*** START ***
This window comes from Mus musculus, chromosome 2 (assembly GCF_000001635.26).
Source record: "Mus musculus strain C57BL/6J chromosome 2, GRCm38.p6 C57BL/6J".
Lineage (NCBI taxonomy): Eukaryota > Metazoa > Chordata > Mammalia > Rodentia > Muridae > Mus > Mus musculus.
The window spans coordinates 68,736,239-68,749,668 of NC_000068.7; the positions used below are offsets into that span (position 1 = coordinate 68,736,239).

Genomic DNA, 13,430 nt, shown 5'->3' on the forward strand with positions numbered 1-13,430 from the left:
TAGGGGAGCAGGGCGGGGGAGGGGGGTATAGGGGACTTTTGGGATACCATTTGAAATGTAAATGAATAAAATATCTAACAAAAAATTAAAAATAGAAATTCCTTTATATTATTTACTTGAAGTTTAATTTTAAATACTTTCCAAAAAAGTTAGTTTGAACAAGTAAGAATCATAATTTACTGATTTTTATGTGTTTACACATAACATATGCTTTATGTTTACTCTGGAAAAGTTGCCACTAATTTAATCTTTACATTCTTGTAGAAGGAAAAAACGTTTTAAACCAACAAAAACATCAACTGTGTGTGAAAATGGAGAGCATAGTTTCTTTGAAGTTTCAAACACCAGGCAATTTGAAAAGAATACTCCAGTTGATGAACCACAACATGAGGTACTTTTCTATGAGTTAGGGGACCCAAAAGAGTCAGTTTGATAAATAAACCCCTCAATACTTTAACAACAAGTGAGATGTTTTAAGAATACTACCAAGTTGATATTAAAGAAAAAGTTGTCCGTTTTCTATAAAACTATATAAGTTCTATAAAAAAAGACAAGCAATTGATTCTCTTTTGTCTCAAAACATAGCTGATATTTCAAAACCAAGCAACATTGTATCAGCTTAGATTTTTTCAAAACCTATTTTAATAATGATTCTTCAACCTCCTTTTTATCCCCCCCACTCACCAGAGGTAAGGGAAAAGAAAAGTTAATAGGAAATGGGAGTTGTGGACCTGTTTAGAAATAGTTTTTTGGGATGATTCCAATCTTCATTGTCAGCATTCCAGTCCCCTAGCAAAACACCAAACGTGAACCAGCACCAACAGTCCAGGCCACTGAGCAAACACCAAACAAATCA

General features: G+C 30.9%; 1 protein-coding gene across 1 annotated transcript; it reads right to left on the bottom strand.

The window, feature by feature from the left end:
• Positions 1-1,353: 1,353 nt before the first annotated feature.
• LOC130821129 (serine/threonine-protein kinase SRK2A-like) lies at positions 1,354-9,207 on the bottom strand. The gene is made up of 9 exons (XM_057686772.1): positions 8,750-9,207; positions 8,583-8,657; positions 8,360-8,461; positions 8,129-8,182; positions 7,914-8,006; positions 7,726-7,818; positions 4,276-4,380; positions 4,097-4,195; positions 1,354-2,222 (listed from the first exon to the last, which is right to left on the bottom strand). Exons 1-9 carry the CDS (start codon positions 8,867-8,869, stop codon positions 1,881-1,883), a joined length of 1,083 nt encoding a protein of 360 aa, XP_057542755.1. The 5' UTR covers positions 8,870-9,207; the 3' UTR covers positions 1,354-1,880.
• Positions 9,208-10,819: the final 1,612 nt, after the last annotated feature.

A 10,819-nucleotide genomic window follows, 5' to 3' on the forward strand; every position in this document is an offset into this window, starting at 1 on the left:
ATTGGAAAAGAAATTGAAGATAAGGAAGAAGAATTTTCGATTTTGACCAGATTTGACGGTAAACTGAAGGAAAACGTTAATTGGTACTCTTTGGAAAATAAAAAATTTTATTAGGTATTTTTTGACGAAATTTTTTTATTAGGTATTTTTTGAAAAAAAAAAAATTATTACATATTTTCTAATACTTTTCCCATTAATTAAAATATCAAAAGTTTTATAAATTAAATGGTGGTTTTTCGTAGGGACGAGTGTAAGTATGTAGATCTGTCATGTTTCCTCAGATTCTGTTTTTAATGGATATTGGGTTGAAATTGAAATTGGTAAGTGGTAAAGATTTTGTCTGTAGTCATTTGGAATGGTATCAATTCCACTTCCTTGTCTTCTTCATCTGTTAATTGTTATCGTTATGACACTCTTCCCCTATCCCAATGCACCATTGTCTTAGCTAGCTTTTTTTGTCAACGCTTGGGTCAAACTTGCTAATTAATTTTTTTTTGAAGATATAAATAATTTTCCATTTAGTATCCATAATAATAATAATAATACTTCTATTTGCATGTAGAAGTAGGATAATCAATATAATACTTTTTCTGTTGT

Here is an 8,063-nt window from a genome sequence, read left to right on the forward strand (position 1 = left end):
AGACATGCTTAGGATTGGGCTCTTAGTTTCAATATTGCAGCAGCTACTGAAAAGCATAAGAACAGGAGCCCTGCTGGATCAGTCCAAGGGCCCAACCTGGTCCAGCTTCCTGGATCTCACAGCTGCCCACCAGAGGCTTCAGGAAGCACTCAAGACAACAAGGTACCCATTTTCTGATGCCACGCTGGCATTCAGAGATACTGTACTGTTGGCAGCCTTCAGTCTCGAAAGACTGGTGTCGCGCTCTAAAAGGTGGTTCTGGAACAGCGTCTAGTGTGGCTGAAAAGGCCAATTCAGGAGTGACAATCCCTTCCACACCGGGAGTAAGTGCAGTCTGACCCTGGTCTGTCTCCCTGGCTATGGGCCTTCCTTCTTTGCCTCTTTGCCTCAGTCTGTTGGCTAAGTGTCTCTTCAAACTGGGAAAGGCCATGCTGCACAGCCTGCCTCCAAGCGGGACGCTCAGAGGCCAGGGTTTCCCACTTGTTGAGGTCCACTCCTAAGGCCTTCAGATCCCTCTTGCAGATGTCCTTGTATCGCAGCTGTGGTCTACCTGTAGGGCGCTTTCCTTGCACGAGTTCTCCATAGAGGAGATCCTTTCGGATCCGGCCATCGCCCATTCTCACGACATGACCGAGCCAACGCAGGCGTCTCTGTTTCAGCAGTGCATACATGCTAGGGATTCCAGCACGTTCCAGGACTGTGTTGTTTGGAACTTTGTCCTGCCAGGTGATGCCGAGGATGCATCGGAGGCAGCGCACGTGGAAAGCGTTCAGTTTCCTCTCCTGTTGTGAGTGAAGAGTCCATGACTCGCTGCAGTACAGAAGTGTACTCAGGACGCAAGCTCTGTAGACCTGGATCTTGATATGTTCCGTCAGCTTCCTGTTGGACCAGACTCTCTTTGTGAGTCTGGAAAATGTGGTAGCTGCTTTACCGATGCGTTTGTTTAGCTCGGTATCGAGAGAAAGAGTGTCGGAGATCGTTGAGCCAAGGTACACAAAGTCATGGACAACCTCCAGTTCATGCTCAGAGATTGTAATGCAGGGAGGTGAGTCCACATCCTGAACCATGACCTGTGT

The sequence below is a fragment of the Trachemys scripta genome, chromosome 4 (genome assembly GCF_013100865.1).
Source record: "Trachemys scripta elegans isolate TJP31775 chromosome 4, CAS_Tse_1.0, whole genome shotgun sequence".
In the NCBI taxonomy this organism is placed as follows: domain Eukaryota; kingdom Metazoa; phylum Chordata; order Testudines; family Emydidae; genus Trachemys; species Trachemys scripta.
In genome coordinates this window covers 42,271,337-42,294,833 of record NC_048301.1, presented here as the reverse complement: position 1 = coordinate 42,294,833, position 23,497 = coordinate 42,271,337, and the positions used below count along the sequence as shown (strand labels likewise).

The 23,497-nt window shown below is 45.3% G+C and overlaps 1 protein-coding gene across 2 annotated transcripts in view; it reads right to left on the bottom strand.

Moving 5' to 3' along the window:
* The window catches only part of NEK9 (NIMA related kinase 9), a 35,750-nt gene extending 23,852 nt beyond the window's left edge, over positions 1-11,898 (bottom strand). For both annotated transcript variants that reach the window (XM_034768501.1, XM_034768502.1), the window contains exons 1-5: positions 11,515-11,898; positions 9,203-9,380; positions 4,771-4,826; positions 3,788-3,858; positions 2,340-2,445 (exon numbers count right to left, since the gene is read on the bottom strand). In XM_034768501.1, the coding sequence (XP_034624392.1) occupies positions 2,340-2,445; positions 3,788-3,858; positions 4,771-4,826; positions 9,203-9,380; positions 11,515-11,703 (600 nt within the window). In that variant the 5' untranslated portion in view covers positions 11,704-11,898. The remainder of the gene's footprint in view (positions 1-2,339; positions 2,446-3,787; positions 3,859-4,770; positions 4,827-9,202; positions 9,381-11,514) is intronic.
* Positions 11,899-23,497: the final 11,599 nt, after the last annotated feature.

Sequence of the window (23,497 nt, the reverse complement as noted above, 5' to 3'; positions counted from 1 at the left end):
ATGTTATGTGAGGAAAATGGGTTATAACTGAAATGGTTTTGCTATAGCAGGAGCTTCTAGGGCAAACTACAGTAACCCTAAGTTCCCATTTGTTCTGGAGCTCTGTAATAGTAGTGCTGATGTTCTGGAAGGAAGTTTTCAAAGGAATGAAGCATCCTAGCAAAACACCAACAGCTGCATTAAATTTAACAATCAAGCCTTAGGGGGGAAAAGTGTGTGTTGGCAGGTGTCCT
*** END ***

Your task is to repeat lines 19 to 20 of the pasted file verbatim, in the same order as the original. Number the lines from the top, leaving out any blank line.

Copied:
In genome coordinates this window covers 42,271,337-42,294,833 of record NC_048301.1, presented here as the reverse complement: position 1 = coordinate 42,294,833, position 23,497 = coordinate 42,271,337, and the positions used below count along the sequence as shown (strand labels likewise).

The 23,497-nt window shown below is 45.3% G+C and overlaps 1 protein-coding gene across 2 annotated transcripts in view; it reads right to left on the bottom strand.